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From: "lincoln alvarado"
To: "Yuanzhong Huang" <>
Subject: Re: Hello Silvia Araya and Lincoln Alvarado!
Date: Wed, 15 Aug 2007 18:49:36 -0400

Huang Yuanzhong
We need to repeat the treatment to slim and need slimming pills for two treatment whith
Shoudekuai brand reduce weight capsules.

Please send us the price and the bank information to realize an electronic transfer.

Best wishes.
Lincoln Alvarado



What TCM Does
Chinese medicine(TCM) is a system of diagnosis and healthcare approach that has evolved for 3000 years. The Chinese approach to understanding the human body is unique. It is based on the holistic concept of the universe on the spiritual insights of Daoism, and it has produced a highly sophisticated set of practices designed to cure illness and to maintain health and well-being.(Alternative Medicine)

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How TCM Thinks
Within Chinese Cosmology, all of creation is born from the marriage of two polar priciples, Yin and Yang; Earth and Heaven, winter and summer, night and day, cold and hot, wet and dry, inner and outer, body and might. Harmony of this union means health, good weather, and good fortune, while disharmony leads to disease, disaster, and bid luck. The strategy of Chinese medicine(TCM) is to restore harmony.
(Alternative Medicine)

Each human is seen as a world in miniature, a garden in which doctor and patient together strive to cultivate health. Every person has a unique terrain to be mapped, a resilient yet sensitive ecology to be maintained. Like a gardener uses irrigation and compost to grow robust plants, the TCM doctor uses acupuncture, herbs and food to recover and sustain health.(Alternative Medicine)           (Yin and Yang, Five elements)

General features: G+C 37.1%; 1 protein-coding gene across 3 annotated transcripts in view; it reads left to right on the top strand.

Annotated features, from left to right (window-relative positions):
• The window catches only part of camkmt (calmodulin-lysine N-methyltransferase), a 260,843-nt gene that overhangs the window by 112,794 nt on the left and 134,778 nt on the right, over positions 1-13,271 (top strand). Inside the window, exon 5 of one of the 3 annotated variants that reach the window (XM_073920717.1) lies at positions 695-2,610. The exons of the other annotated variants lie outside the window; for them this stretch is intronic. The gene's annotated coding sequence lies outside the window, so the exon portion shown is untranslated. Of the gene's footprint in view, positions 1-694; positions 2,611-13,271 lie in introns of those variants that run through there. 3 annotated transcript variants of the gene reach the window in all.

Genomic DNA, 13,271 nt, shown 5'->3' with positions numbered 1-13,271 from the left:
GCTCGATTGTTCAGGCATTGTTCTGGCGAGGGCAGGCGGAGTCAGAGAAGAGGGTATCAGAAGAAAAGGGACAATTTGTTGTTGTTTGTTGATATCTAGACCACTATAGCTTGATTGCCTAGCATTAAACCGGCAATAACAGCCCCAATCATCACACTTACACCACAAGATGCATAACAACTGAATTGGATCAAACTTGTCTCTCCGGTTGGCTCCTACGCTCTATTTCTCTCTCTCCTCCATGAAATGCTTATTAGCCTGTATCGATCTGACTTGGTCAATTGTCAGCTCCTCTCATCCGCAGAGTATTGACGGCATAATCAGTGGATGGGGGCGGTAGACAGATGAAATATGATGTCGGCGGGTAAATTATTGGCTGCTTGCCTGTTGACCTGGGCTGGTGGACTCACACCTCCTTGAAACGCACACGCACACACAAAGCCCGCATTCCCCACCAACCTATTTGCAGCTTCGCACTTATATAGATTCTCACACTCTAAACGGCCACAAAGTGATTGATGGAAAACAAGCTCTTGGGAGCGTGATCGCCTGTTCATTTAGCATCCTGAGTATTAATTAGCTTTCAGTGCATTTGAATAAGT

Body Consituents ( Qi, Moisture, Blood, Spirit, Essence)
TCM Think just as Nature contains air, sea, and land, the human body is comprised of Qi, (pronounced Chee), Moisture, and Blood. Qi is the animating force that gives us our capacity to move, think, feel, and work. Moisture is the liquid medium which protects, nurtures, and lubricates tissue. Blood is the material foundation out of which we create bones, nerves, skin, muscles, and organs.
(Alternative Medicine)

Human beings intermingle psyche and soma, Spirit (Shen) and Essence (Jing). Shen is the immaterial expression of the individual; and Essence represents the body's reproductive and regenerative substance. Chinese medicine(TCM) appreciates the impact of the unseen upon the visible. Even though it is impossible to touch or measure thoughts or emotion, they are acknowledged as inextricably linked to physiology.(Alternative Medicine)                           (Qi and Energy, Jing,Blood,Body Fluids and Shen)

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TCM Organ Networks (Liver, Heart, Spleen, Lung, Kidney)
As Nature is organized by five primal powers - Wood, Fire, Earth, Metal, Water - so the body is divided into five functional systems known as Organ Networks. These Networks govern particular tissues, mental faculties, and physical activities by regulating and preserving Qi, Moisture, Blood, Spirit, and Essence.

For example, the Kidney Network includes yet extends beyond the job of managing fluid metabolism which people in the West ordinarily associate with the kidneys. The Kidney stores the Essence responsible for reproduction, growth, and regeneration. It controls the teeth, bones, marrow, brain, inner ear, pupil of the eye, and lumbar region, and is associated with the emotion of fear, the will, and the capacity for sharp thinking and perception. so problems such as retarded growth, ringing in the ears, infertility, low back pain, paranoia, fuzzy thinking, weak vision, apathy, or dispair are viewed as dysfunctions of the Kidney Network.

The Heart not only propels blood through the vessels, but harbors the Spirit and governs the mind. Symptoms as varied as anxiety, restless sleep, angina, and palpitations occur when the Heart is agitated.

The Spleen is in charge of the assimilation of food and fluids, as well as ideas, so when this Network is disturbed, indigestion, bloating, fatigue, scattered thinking, and poor concentration ensue.